Note: Since we are in an emulated environment here, "C:\" is actually "/mnt/c". This might be important when dealing with your files.

You can either use the particular tags or - the recommended way - mouse chords for cutting, copying ("snarfing") and pasting text. Consult the documentation for a general overview. There are six keybindings, mostly inspired by Emacs's, but that's about it.

One more note: Your up/down cursor keys won't work. Use the mouse to move between lines. Scroll down to "The Good" for more surprising features.

Let us come back to the usual review now.

Who is this app designed for:

Freaks. ;D Also, Acme is an awesome developers' editor because of its near-perfect interaction with the operating system. No, it does not have syntax highlighting. Do you really need that though? Third, if you are one of those who think a mouse does not make you work any faster (or you want to convince someone of either the keyboard or the mouse), Acme could help you. Or disturb you. Or them.

The Good

Everything in Acme is text. Even the "toolbar" is text. You can not only remove existing commands (although they'll reappear), you can also add your own ones; in fact, Acme is its own command shell. You can see one example on my screenshot from above: Type a command, middle-click it and it will be executed. By default, the output appears in the "+Errors" window, but you can also inline the output by prefixing the command with a pipe.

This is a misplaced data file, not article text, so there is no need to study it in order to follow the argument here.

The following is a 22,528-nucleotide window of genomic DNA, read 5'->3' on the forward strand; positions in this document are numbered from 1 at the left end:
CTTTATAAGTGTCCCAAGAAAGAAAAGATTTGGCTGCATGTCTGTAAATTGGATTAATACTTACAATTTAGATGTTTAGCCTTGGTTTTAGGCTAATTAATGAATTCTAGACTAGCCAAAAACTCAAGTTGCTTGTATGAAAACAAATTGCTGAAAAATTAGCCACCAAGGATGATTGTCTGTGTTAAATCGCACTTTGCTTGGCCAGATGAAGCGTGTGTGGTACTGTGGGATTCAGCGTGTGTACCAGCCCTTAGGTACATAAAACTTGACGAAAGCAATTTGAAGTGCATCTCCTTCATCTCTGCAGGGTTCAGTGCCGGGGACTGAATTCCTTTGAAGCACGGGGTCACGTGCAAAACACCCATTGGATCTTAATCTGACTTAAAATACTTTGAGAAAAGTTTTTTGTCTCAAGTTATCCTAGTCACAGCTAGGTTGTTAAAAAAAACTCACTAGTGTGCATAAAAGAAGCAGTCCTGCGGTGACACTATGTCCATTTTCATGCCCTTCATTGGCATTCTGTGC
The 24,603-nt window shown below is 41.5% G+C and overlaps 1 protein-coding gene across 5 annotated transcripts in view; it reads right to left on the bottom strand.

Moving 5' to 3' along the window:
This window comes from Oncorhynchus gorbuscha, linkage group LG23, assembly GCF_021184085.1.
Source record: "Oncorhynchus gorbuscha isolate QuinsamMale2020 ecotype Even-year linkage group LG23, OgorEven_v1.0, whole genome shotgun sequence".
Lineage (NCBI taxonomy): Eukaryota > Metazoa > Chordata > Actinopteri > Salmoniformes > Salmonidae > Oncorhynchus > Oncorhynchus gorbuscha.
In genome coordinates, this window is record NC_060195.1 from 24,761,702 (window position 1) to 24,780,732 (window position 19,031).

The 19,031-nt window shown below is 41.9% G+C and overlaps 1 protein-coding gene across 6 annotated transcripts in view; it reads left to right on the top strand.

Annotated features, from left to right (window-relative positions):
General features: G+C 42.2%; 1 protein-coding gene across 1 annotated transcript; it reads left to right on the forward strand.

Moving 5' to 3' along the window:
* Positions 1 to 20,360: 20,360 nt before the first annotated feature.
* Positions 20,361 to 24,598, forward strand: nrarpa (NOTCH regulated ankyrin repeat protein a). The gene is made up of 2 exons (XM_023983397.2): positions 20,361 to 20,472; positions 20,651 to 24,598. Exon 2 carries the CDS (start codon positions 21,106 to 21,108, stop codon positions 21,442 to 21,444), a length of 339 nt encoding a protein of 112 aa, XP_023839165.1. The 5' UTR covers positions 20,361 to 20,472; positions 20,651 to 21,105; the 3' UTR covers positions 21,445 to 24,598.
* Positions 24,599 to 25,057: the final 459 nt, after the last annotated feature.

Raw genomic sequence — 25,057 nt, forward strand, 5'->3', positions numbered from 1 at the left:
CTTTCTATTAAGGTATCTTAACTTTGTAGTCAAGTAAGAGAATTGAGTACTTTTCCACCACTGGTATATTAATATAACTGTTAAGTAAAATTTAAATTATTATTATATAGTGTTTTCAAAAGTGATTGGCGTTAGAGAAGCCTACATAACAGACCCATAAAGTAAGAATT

|date

Middle-clicking that will print the current date at the cursor position. Since you probably don't want to have "|date" appear in your actual file, you can use the tag bar for that: Hover your mouse over the second bar (the one that ends with "Delcol") and enter "|date" there.

acme-bar.pngMini review: The Acme editor on Debian on Windows

Middle-clicking it does exactly what you think it does. You can use any command there, including text manipulation commands and compilers.

Interestingly, that works in both directions. Do you remember that I have mentioned the 9P protocol in the Intro section which allows Plan 9 applications to talk to each other? Since we have installed the whole plan9port package (you did follow my instructions, right?), we can access our currently running Acme instance from Windows with the 9p command. To see what I mean, open a command prompt via cmd or something (or you could use the bash directly, but that needs no further explanation):